Lee Yong-seung’s institutional, workplace drama 10 MINUTES most resembles Falling Down, except this time the person under pressure is an intern, Hochan. He works all hours while studying to enter the film/TV industry. His parents want him to stick at the office job and become a staff member for an “easy life”, and give up his dreams, mainly so he can provide for them. Should he compromise his principles? His girlfriend doesn’t want him to, but he is stitched up when full-time work is promised and then his job is given to someone else who is unqualified, but has ‘connections’. Meanwhile Hochan doesn’t dare tell his family, as their debts continue to pile up. Part drama, part commentary on the stressful lack of current work-life balance for many Koreans, this raises many questions.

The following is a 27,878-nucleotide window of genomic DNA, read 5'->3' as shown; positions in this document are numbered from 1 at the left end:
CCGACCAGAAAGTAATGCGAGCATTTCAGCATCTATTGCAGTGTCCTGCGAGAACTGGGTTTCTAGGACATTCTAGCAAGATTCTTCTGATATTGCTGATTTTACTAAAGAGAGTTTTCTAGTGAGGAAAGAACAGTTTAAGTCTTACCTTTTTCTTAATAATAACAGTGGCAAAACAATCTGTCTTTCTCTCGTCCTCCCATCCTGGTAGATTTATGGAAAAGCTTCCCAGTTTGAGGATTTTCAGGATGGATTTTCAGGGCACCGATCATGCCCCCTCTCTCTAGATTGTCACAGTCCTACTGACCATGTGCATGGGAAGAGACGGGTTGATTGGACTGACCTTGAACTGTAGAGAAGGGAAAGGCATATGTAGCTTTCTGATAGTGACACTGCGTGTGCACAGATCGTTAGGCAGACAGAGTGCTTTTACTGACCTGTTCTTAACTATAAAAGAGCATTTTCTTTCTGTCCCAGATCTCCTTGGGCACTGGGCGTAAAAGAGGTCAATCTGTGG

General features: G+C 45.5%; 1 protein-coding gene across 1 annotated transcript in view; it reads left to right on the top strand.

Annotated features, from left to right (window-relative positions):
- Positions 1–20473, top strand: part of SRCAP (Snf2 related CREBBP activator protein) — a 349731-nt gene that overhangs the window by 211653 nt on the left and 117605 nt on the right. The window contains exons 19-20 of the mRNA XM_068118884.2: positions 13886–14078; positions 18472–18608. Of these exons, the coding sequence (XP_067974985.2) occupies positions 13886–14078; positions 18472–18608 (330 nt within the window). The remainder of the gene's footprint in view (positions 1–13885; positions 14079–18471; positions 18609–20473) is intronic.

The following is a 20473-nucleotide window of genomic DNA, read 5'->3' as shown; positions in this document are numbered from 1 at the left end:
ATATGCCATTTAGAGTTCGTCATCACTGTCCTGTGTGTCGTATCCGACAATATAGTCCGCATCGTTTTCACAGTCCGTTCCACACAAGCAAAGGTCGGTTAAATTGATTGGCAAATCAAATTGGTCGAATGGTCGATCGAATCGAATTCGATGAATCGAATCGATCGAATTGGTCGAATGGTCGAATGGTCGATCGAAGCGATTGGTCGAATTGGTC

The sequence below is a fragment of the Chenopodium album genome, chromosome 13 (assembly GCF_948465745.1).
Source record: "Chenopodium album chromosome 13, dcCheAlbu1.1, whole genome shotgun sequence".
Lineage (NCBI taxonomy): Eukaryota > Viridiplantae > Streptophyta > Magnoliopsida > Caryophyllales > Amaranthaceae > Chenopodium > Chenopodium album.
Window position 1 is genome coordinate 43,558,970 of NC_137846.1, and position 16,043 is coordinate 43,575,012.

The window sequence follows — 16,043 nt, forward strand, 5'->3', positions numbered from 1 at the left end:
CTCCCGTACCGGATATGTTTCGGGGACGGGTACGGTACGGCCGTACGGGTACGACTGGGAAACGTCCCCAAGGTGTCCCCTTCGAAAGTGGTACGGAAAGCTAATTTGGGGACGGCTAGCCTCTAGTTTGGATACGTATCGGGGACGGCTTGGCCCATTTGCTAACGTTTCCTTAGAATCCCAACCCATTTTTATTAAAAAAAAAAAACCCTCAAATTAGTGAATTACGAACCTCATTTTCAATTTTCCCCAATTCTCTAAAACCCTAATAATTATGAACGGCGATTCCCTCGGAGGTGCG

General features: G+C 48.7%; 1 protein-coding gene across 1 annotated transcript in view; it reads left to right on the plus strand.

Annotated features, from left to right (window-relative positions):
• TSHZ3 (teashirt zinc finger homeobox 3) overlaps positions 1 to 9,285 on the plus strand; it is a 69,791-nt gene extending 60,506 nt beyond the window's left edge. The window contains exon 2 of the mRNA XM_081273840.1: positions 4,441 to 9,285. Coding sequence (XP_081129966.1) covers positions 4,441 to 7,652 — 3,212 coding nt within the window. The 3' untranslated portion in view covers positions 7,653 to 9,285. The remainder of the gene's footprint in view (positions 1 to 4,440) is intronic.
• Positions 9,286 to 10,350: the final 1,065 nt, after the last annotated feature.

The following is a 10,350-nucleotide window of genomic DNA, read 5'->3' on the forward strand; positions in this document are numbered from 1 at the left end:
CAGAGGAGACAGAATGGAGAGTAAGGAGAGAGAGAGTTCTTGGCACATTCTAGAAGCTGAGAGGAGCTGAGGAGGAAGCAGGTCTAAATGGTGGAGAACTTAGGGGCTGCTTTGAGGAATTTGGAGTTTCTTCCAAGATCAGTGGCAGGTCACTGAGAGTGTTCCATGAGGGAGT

Another domestic issue, child custody, dominates the final part of THE DINNER, from Kim Dong-hyun, a drama that revolves around a series of family meals. We see the everyday mundanity, setbacks and beauty of family life and strife. Ageing grandparents look after their spoiled, hyperactive grandson; their elder son is laid off and his other half is sick from pollution; their younger son is still paying off his student loan, has a pregnant wife, and works as a taxi driver for drunken businessmen; their daughter is a struggling, stressed single mother. They’re all going through the economic downturn – and then an accident and a death happen in quick succession and events threaten to spin out of control.
Go to page 2 for more films from The London Korean Film Festival 2014.